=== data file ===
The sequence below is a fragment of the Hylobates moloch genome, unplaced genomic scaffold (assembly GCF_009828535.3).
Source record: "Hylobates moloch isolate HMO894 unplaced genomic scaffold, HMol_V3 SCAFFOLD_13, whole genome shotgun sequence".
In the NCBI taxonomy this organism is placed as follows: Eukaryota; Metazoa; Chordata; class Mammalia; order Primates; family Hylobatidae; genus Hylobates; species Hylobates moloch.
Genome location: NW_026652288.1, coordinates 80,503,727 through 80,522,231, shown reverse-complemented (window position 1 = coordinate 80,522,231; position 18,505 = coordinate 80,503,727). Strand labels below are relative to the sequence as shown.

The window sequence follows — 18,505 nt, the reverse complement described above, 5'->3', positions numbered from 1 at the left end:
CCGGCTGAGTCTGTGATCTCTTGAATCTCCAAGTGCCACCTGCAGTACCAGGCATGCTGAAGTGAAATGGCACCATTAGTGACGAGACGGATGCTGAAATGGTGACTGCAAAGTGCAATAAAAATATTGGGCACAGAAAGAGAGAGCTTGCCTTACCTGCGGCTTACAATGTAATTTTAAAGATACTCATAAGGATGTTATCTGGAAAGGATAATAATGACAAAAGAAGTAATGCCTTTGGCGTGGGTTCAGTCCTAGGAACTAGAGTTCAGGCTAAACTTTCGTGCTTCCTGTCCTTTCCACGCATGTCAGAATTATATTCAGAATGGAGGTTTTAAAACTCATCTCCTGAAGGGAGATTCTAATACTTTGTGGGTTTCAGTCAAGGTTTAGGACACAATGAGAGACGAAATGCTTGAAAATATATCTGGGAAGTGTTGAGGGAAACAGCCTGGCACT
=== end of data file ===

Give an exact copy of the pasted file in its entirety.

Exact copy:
The sequence below is a fragment of the Hylobates moloch genome, unplaced genomic scaffold (assembly GCF_009828535.3).
Source record: "Hylobates moloch isolate HMO894 unplaced genomic scaffold, HMol_V3 SCAFFOLD_13, whole genome shotgun sequence".
In the NCBI taxonomy this organism is placed as follows: Eukaryota; Metazoa; Chordata; class Mammalia; order Primates; family Hylobatidae; genus Hylobates; species Hylobates moloch.
Genome location: NW_026652288.1, coordinates 80,503,727 through 80,522,231, shown reverse-complemented (window position 1 = coordinate 80,522,231; position 18,505 = coordinate 80,503,727). Strand labels below are relative to the sequence as shown.

The window sequence follows — 18,505 nt, the reverse complement described above, 5'->3', positions numbered from 1 at the left end:
CCGGCTGAGTCTGTGATCTCTTGAATCTCCAAGTGCCACCTGCAGTACCAGGCATGCTGAAGTGAAATGGCACCATTAGTGACGAGACGGATGCTGAAATGGTGACTGCAAAGTGCAATAAAAATATTGGGCACAGAAAGAGAGAGCTTGCCTTACCTGCGGCTTACAATGTAATTTTAAAGATACTCATAAGGATGTTATCTGGAAAGGATAATAATGACAAAAGAAGTAATGCCTTTGGCGTGGGTTCAGTCCTAGGAACTAGAGTTCAGGCTAAACTTTCGTGCTTCCTGTCCTTTCCACGCATGTCAGAATTATATTCAGAATGGAGGTTTTAAAACTCATCTCCTGAAGGGAGATTCTAATACTTTGTGGGTTTCAGTCAAGGTTTAGGACACAATGAGAGACGAAATGCTTGAAAATATATCTGGGAAGTGTTGAGGGAAACAGCCTGGCACT